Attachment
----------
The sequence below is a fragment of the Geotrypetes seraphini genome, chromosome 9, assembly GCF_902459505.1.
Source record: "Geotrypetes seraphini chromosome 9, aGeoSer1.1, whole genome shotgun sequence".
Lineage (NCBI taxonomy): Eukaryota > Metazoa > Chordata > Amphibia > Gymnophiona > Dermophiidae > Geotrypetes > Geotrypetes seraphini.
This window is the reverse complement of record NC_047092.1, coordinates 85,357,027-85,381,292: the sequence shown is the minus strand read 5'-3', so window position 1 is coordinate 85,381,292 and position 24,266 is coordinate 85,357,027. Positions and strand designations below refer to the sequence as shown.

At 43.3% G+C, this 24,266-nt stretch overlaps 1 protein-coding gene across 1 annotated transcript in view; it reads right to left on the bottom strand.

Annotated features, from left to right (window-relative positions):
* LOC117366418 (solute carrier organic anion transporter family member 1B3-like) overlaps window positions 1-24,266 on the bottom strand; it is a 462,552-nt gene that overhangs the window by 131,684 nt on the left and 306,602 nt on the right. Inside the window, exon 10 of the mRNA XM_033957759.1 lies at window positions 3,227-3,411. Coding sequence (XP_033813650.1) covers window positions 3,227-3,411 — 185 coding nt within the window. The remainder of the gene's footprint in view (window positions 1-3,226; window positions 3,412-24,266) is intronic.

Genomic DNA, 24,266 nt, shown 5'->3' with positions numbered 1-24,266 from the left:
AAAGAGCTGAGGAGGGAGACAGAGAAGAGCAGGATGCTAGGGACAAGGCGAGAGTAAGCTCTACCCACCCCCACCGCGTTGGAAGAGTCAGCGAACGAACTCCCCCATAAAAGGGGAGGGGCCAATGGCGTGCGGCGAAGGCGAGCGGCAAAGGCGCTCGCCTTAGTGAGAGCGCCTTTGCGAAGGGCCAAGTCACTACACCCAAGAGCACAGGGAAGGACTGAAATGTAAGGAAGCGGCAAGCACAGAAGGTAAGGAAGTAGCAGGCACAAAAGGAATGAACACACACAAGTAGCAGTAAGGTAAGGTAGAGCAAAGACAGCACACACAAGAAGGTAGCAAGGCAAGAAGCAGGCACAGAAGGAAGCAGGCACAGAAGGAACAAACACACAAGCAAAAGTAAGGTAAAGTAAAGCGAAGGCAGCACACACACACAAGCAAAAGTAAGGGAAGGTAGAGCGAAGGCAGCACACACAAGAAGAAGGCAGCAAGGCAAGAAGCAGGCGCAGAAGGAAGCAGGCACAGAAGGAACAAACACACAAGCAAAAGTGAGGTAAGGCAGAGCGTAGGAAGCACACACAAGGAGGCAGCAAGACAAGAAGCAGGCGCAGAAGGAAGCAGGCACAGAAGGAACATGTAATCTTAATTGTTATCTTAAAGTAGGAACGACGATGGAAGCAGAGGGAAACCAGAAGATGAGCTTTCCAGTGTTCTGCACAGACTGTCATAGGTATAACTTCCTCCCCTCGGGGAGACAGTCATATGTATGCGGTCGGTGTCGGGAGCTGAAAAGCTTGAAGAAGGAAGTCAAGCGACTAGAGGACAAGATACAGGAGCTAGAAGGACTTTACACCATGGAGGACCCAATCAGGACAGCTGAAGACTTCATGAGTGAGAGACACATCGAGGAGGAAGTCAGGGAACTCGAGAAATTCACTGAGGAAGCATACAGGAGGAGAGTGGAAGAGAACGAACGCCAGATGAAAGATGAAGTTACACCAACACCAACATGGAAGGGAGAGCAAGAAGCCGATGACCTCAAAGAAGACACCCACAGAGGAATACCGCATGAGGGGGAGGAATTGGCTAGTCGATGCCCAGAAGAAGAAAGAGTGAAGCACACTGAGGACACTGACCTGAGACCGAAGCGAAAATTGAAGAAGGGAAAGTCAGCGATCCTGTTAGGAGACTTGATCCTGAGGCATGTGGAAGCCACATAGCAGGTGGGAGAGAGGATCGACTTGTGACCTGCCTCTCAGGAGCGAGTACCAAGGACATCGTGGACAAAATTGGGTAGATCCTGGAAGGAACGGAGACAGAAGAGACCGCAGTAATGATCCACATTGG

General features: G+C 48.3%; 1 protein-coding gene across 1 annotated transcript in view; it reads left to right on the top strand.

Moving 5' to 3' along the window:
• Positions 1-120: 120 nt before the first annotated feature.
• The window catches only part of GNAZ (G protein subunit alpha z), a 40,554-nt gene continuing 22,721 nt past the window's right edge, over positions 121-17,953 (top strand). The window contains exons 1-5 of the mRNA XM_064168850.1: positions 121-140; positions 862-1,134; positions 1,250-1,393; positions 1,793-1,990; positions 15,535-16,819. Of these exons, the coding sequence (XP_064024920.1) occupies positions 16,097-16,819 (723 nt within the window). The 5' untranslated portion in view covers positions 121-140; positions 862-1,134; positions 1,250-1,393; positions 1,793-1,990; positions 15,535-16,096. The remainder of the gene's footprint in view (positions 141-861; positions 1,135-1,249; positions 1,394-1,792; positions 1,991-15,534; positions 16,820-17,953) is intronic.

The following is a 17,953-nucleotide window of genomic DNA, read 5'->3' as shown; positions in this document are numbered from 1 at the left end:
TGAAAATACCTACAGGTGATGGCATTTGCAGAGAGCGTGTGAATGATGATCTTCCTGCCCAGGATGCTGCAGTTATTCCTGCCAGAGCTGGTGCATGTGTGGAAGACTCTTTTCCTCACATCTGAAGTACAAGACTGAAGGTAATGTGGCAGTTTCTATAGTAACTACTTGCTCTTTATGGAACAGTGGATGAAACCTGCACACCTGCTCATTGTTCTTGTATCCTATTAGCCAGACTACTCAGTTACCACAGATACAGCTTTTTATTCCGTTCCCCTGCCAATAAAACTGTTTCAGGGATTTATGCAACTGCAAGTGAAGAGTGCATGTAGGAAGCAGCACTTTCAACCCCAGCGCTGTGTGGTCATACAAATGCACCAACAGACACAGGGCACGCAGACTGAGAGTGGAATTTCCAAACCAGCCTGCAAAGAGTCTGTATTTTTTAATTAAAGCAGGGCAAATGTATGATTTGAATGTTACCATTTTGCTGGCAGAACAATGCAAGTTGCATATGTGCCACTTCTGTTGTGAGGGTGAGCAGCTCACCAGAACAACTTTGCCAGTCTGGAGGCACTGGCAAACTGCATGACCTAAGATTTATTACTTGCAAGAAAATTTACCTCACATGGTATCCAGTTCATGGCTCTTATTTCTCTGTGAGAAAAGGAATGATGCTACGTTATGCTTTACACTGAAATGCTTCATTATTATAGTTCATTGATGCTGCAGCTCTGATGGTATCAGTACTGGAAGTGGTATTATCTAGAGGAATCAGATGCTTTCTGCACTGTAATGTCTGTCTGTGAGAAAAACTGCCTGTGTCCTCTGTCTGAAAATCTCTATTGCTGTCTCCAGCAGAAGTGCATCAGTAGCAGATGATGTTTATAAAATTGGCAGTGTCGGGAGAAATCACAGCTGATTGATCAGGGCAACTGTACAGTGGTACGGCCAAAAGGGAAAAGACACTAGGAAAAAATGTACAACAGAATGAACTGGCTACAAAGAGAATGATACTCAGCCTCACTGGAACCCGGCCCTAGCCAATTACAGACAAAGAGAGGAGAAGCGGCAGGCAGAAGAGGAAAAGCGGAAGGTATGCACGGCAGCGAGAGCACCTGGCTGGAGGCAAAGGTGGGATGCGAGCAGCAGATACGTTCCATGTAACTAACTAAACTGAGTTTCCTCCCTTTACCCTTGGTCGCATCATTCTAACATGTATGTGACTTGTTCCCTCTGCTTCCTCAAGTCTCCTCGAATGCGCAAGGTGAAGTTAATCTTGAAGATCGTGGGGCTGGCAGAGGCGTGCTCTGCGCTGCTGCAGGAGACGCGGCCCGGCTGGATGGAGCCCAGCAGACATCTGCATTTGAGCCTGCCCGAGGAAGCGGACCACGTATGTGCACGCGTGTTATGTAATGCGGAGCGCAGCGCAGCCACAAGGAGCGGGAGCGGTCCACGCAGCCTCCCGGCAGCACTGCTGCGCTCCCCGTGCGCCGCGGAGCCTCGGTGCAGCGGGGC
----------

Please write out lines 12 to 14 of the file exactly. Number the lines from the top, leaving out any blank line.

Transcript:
• Positions 1-120: 120 nt before the first annotated feature.
• The window catches only part of GNAZ (G protein subunit alpha z), a 40,554-nt gene continuing 22,721 nt past the window's right edge, over positions 121-17,953 (top strand). The window contains exons 1-5 of the mRNA XM_064168850.1: positions 121-140; positions 862-1,134; positions 1,250-1,393; positions 1,793-1,990; positions 15,535-16,819. Of these exons, the coding sequence (XP_064024920.1) occupies positions 16,097-16,819 (723 nt within the window). The 5' untranslated portion in view covers positions 121-140; positions 862-1,134; positions 1,250-1,393; positions 1,793-1,990; positions 15,535-16,096. The remainder of the gene's footprint in view (positions 141-861; positions 1,135-1,249; positions 1,394-1,792; positions 1,991-15,534; positions 16,820-17,953) is intronic.

The following is a 17,953-nucleotide window of genomic DNA, read 5'->3' as shown; positions in this document are numbered from 1 at the left end: